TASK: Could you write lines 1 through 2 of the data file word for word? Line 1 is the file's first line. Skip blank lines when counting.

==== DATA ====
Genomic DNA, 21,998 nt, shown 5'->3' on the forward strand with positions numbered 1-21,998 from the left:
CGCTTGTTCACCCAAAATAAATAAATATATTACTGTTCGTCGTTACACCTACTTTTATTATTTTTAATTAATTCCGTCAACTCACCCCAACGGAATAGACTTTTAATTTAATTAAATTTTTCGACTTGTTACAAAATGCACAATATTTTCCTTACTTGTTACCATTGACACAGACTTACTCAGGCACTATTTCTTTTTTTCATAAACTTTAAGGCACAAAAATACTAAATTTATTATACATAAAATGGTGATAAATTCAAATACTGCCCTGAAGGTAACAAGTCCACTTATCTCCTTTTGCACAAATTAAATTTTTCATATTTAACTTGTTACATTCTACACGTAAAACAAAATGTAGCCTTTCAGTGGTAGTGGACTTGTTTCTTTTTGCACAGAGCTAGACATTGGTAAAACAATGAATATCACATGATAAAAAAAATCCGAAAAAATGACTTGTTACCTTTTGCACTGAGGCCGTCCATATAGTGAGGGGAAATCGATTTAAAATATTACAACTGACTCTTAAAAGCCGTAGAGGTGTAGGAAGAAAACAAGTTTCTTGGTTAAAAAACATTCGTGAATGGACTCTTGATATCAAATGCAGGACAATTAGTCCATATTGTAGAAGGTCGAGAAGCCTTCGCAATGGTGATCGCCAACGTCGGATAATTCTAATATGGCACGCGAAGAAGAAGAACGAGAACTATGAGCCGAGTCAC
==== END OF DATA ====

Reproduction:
Genomic DNA, 21,998 nt, shown 5'->3' on the forward strand with positions numbered 1-21,998 from the left:
CGCTTGTTCACCCAAAATAAATAAATATATTACTGTTCGTCGTTACACCTACTTTTATTATTTTTAATTAATTCCGTCAACTCACCCCAACGGAATAGACTTTTAATTTAATTAAATTTTTCGACTTGTTACAAAATGCACAATATTTTCCTTACTTGTTACCATTGACACAGACTTACTCAGGCACTATTTCTTTTTTTCATAAACTTTAAGGCACAAAAATACTAAATTTATTATACATAAAATGGTGATAAATTCAAATACTGCCCTGAAGGTAACAAGTCCACTTATCTCCTTTTGCACAAATTAAATTTTTCATATTTAACTTGTTACATTCTACACGTAAAACAAAATGTAGCCTTTCAGTGGTAGTGGACTTGTTTCTTTTTGCACAGAGCTAGACATTGGTAAAACAATGAATATCACATGATAAAAAAAATCCGAAAAAATGACTTGTTACCTTTTGCACTGAGGCCGTCCATATAGTGAGGGGAAATCGATTTAAAATATTACAACTGACTCTTAAAAGCCGTAGAGGTGTAGGAAGAAAACAAGTTTCTTGGTTAAAAAACATTCGTGAATGGACTCTTGATATCAAATGCAGGACAATTAGTCCATATTGTAGAAGGTCGAGAAGCCTTCGCAATGGTGATCGCCAACGTCGGATAATTCTAATATGGCACGCGAAGAAGAAGAACGAGAACTATGAGCCGAGTCAC